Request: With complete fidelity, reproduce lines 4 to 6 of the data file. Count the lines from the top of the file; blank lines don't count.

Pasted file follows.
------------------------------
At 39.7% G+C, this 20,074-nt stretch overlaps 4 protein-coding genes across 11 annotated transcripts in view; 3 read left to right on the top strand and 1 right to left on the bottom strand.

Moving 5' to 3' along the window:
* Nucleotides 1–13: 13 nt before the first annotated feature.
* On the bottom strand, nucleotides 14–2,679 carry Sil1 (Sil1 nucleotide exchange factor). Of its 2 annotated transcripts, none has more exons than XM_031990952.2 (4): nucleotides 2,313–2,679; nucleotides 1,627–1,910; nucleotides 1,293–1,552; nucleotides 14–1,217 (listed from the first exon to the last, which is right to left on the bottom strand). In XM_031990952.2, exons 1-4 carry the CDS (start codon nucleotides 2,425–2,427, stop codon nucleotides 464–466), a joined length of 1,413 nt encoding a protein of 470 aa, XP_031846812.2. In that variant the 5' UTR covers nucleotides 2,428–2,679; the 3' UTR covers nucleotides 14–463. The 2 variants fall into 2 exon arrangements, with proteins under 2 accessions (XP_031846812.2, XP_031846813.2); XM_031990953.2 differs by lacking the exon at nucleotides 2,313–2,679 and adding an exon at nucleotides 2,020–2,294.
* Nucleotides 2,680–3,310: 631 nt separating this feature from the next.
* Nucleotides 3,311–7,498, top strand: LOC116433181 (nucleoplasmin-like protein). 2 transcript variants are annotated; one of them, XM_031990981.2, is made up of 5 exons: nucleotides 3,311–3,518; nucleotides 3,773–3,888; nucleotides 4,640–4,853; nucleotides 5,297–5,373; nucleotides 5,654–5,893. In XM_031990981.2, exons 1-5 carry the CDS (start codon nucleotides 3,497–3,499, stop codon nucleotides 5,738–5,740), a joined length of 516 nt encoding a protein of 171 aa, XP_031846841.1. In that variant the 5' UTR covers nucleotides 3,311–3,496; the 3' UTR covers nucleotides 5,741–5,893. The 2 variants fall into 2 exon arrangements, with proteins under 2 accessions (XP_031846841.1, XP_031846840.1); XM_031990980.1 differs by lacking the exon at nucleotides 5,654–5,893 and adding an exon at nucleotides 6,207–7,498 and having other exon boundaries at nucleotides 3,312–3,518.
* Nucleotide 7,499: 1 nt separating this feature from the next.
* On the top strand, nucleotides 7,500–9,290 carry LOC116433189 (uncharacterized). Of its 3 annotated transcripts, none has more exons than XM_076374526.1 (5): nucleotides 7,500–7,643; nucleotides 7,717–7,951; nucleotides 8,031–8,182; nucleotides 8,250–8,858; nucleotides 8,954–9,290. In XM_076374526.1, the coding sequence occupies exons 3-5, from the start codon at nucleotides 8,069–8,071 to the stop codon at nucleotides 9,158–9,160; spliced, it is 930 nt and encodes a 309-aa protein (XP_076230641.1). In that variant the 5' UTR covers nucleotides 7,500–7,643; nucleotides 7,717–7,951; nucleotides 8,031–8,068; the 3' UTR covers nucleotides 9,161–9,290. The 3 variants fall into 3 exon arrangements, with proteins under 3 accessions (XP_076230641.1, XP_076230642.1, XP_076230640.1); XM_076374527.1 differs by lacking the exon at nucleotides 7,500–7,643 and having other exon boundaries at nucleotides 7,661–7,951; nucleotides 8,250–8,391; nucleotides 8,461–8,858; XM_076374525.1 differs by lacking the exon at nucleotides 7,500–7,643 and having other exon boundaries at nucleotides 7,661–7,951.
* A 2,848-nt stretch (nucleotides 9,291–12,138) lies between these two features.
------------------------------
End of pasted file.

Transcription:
* On the bottom strand, nucleotides 14–2,679 carry Sil1 (Sil1 nucleotide exchange factor). Of its 2 annotated transcripts, none has more exons than XM_031990952.2 (4): nucleotides 2,313–2,679; nucleotides 1,627–1,910; nucleotides 1,293–1,552; nucleotides 14–1,217 (listed from the first exon to the last, which is right to left on the bottom strand). In XM_031990952.2, exons 1-4 carry the CDS (start codon nucleotides 2,425–2,427, stop codon nucleotides 464–466), a joined length of 1,413 nt encoding a protein of 470 aa, XP_031846812.2. In that variant the 5' UTR covers nucleotides 2,428–2,679; the 3' UTR covers nucleotides 14–463. The 2 variants fall into 2 exon arrangements, with proteins under 2 accessions (XP_031846812.2, XP_031846813.2); XM_031990953.2 differs by lacking the exon at nucleotides 2,313–2,679 and adding an exon at nucleotides 2,020–2,294.
* Nucleotides 2,680–3,310: 631 nt separating this feature from the next.
* Nucleotides 3,311–7,498, top strand: LOC116433181 (nucleoplasmin-like protein). 2 transcript variants are annotated; one of them, XM_031990981.2, is made up of 5 exons: nucleotides 3,311–3,518; nucleotides 3,773–3,888; nucleotides 4,640–4,853; nucleotides 5,297–5,373; nucleotides 5,654–5,893. In XM_031990981.2, exons 1-5 carry the CDS (start codon nucleotides 3,497–3,499, stop codon nucleotides 5,738–5,740), a joined length of 516 nt encoding a protein of 171 aa, XP_031846841.1. In that variant the 5' UTR covers nucleotides 3,311–3,496; the 3' UTR covers nucleotides 5,741–5,893. The 2 variants fall into 2 exon arrangements, with proteins under 2 accessions (XP_031846841.1, XP_031846840.1); XM_031990980.1 differs by lacking the exon at nucleotides 5,654–5,893 and adding an exon at nucleotides 6,207–7,498 and having other exon boundaries at nucleotides 3,312–3,518.